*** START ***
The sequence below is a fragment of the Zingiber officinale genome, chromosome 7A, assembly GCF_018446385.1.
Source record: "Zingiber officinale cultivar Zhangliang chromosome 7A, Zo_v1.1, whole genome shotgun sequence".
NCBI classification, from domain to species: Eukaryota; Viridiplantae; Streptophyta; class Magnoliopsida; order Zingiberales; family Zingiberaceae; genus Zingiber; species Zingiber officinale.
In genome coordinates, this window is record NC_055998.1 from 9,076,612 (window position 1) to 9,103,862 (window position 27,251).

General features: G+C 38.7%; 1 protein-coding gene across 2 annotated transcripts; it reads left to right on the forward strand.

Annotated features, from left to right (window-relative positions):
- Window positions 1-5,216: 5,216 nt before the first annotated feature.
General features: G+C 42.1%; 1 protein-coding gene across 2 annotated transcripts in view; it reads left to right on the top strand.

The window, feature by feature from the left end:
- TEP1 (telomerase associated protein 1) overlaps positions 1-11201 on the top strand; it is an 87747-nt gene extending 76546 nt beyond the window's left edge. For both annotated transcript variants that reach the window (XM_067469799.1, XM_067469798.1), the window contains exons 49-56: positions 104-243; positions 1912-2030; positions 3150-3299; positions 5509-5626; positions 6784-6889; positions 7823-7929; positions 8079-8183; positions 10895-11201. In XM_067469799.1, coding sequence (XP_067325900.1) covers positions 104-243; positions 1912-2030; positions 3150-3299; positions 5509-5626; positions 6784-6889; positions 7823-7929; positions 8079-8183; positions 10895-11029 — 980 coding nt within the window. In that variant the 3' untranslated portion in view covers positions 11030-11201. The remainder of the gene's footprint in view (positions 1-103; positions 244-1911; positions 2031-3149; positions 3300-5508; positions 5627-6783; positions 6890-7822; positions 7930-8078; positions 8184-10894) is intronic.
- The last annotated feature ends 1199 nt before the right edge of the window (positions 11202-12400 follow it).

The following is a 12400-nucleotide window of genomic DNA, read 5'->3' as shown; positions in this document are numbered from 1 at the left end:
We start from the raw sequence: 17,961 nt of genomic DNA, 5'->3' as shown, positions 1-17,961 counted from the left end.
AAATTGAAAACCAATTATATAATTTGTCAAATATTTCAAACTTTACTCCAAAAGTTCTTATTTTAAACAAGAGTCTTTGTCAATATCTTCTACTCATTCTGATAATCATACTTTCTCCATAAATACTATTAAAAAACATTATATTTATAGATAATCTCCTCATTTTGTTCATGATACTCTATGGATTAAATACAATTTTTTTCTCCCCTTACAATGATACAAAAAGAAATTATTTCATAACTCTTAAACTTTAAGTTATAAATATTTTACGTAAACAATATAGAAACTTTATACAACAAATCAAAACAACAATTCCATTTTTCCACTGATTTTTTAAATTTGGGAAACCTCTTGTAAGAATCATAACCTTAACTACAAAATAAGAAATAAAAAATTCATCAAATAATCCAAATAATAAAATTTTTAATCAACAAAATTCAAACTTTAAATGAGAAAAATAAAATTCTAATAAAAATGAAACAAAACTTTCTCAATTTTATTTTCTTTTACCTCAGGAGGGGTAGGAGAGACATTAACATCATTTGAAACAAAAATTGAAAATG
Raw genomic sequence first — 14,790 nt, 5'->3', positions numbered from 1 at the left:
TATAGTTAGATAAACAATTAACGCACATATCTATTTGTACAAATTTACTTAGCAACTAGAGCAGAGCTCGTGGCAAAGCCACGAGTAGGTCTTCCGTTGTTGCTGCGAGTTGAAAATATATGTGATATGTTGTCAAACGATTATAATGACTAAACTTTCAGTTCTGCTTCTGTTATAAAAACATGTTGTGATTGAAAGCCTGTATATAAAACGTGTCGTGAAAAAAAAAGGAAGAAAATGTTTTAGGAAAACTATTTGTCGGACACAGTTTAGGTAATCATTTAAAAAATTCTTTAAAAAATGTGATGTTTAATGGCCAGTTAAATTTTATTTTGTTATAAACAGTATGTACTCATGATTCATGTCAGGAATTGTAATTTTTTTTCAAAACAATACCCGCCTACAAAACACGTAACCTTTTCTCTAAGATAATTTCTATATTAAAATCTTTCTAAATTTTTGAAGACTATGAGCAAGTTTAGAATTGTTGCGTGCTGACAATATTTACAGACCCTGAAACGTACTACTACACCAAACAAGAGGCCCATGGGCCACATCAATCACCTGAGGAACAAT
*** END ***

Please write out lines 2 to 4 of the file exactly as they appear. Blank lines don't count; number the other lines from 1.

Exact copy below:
Source record: "Zingiber officinale cultivar Zhangliang chromosome 7A, Zo_v1.1, whole genome shotgun sequence".
NCBI classification, from domain to species: Eukaryota; Viridiplantae; Streptophyta; class Magnoliopsida; order Zingiberales; family Zingiberaceae; genus Zingiber; species Zingiber officinale.
In genome coordinates, this window is record NC_055998.1 from 9,076,612 (window position 1) to 9,103,862 (window position 27,251).